CAE Format and Content

The main changes to the Cambridge English: Advanced exam that start from January 2015 are the following:

  • The exam will be 45 minutes shorter. But it still covers all the same language skills and tests at the same level as the current version.
  • The exam will have four papers, not five.
  • The Reading and Use of English papers are now combined into a single paper that looks at language knowledge and reading skills.
  • There will be some new tasks and tests in the Reading and Use of English, Writing and Speaking papers.
CAE Format and Content as of January 2015

 

Section Time Description # of items
Reading and Use of English 1 hour 30 minutes Part 1 
A text in which there are eight gaps. After the text there are four possible answers for each gap and candidates have to choose the correct answer (A, B, C or D).
8 questions
Part 2
A text in which there are eight gaps. Candidates have to find the correct word for each gap.
8 questions
Part 3 
A text containing eight gaps. Each gap represents a word. Next to the gap is the stem of the missing word which candidates have to change in some way to complete the sentence correctly.
8 questions
Part 4 
A task asking candidates to read six items consisting of a lead-in sentence and a gapped sentence. Candidates have to complete the gap with three to six words guided by a given ‘key’ word.
6 questions
Part 5
A text followed by six multiple-choice questions. For each question, there are four options and candidates have to choose A, B, C or D.
6 questions
Part 6  
Candidates are presented with four short texts followed by four multiple-matching questions. They must read across all of them so as to match a given prompt to elements in those texts.
4 questions
Part 7 
A text from which six paragraphs have been removed. After the text, candidates will find the missing paragraphs in jumbled order and will have to decide which paragraph best fits each gap.
6 questions
Part 8 
Ten multiple matching questions followed by a single text or several shorter texts. Candidates have to match a given prompt to certain elements of the text(s).
10 questions
Writing 1 hour 30 minutes Part 1  
Candidates are presented with a text to read and are then asked to write an essay based on two points included in it. They will have to explain which of the two points is more important and give reasons for their opinion.
220-260 words
Part 2  
Candidates are presented with a situation and given a choice of contextualized task (choice of three tasks). They are asked to write one of the following: a letter or an email, a proposal, a report or a review.
220-260 words
Listening about 40 minutes Part 1  
Three short extracts from conversations between interacting speakers. Candidates are asked two multiple-choice questions per extract and are given three answer choices (A, B or C) each time.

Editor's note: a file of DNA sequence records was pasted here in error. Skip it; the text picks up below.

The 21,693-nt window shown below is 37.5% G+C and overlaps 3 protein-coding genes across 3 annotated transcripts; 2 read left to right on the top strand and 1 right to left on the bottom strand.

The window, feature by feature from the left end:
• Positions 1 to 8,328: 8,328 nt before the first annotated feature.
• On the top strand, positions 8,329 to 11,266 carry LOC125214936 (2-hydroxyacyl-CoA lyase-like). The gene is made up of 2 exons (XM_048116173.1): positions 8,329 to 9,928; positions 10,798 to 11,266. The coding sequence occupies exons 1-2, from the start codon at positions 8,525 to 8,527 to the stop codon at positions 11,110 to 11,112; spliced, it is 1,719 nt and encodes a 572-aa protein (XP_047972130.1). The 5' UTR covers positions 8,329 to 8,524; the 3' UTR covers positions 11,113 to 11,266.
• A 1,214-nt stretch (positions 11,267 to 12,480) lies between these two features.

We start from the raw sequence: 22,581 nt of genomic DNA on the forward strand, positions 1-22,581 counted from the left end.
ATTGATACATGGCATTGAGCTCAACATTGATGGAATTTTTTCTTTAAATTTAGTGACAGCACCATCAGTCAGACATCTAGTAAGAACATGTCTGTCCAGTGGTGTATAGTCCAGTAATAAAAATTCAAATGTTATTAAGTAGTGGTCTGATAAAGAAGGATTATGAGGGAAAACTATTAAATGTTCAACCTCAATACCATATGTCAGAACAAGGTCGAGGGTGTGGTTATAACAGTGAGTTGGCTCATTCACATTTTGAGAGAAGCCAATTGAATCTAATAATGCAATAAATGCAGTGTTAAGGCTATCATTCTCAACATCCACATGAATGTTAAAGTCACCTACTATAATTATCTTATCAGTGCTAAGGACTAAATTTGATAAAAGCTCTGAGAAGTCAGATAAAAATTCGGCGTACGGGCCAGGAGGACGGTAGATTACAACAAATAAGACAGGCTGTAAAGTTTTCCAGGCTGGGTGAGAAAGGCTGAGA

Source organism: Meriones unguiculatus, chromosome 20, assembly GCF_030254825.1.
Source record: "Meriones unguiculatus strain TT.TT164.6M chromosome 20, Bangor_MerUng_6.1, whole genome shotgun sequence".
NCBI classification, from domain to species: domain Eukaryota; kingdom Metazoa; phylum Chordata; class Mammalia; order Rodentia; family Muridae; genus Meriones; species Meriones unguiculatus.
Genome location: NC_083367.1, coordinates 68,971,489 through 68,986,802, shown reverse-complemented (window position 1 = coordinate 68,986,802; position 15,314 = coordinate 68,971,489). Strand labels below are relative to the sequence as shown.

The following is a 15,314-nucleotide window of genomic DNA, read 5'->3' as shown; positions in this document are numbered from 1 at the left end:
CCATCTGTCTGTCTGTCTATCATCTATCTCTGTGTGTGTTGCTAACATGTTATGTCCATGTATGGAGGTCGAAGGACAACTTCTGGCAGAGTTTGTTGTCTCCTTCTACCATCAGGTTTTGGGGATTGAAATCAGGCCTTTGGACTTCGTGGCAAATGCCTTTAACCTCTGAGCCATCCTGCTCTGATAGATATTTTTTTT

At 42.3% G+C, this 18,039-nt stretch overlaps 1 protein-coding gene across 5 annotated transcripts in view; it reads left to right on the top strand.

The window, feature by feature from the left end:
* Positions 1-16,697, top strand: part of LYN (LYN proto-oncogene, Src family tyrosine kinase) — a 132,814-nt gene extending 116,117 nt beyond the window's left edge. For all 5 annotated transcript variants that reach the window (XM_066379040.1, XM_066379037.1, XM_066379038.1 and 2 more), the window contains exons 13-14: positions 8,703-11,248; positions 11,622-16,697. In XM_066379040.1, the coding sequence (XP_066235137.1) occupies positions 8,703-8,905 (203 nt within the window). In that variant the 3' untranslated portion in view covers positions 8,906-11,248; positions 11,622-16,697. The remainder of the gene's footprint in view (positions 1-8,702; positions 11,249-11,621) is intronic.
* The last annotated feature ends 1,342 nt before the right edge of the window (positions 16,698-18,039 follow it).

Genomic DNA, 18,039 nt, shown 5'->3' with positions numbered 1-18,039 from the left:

6 questions
Part 2 
Candidates listen to a monologue (which may be introduced by a presenter) lasting approximately 3 minutes. They are asked to complete the sentences on the question paper with the missing information they hear on the recording.
8 questions
Part 3  
A conversation lasting approximately 4 minutes between two or more speakers.  Candidates have to answer six multiple-choice questions, each with 4 answer choices (A, B, C or D).
6 questions
Part 4 – (Multiple matching)
A series of five themed monologues of approximately 30 seconds each. On the question paper, there are two tasks and for each task candidates have to match each of the five speakers to one of eight possible answers.
10 questions
Speaking 15 minutes per pair of candidates Part 1  
A brief conversation between the candidates and the interlocutor (all questions are spoken). 
4 parts
Part 2 
An individual long turn for each candidate followed by a brief response from the second candidate. In turn, both candidates are presented with a set of three pictures to talk about (e.g. describe, compare, express opinion about them etc).
Part 3  
A two-way conversation between the candidates who are given spoken instructions and written prompts to be used in a discussion. The discussion involves a decision-making task and requires them to exchange ideas, express and justify their opinion, suggest, speculate, evaluate, negotiate etc.
Part 4  
A discussion between the candidates on topics related to the above collaborative task. Candidates are asked to express and justify their opinion, speculate etc.

 

Last Update At: 2015/09/08 - 15:26:52

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